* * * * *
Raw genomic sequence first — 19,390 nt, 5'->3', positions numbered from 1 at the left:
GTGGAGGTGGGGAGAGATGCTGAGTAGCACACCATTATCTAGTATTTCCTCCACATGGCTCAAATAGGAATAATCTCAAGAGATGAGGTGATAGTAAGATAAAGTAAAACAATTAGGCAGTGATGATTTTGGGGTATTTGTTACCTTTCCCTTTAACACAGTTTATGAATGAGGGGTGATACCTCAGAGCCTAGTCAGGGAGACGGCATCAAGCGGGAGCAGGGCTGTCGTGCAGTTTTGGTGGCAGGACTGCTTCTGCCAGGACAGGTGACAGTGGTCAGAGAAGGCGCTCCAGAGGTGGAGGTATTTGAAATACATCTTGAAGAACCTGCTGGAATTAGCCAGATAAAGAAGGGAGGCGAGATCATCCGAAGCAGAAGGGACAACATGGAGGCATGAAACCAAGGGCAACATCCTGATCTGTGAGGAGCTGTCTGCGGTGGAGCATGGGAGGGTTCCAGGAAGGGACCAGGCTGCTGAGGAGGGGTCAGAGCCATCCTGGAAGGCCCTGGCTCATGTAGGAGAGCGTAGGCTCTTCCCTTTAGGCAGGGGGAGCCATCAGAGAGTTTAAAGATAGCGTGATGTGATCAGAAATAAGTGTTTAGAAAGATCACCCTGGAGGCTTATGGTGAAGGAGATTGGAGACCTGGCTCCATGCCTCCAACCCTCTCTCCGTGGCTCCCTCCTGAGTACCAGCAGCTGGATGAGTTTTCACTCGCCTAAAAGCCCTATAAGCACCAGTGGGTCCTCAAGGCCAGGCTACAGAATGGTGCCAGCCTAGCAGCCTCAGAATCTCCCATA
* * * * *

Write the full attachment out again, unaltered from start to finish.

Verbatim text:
Raw genomic sequence first — 19,390 nt, 5'->3', positions numbered from 1 at the left:
GTGGAGGTGGGGAGAGATGCTGAGTAGCACACCATTATCTAGTATTTCCTCCACATGGCTCAAATAGGAATAATCTCAAGAGATGAGGTGATAGTAAGATAAAGTAAAACAATTAGGCAGTGATGATTTTGGGGTATTTGTTACCTTTCCCTTTAACACAGTTTATGAATGAGGGGTGATACCTCAGAGCCTAGTCAGGGAGACGGCATCAAGCGGGAGCAGGGCTGTCGTGCAGTTTTGGTGGCAGGACTGCTTCTGCCAGGACAGGTGACAGTGGTCAGAGAAGGCGCTCCAGAGGTGGAGGTATTTGAAATACATCTTGAAGAACCTGCTGGAATTAGCCAGATAAAGAAGGGAGGCGAGATCATCCGAAGCAGAAGGGACAACATGGAGGCATGAAACCAAGGGCAACATCCTGATCTGTGAGGAGCTGTCTGCGGTGGAGCATGGGAGGGTTCCAGGAAGGGACCAGGCTGCTGAGGAGGGGTCAGAGCCATCCTGGAAGGCCCTGGCTCATGTAGGAGAGCGTAGGCTCTTCCCTTTAGGCAGGGGGAGCCATCAGAGAGTTTAAAGATAGCGTGATGTGATCAGAAATAAGTGTTTAGAAAGATCACCCTGGAGGCTTATGGTGAAGGAGATTGGAGACCTGGCTCCATGCCTCCAACCCTCTCTCCGTGGCTCCCTCCTGAGTACCAGCAGCTGGATGAGTTTTCACTCGCCTAAAAGCCCTATAAGCACCAGTGGGTCCTCAAGGCCAGGCTACAGAATGGTGCCAGCCTAGCAGCCTCAGAATCTCCCATA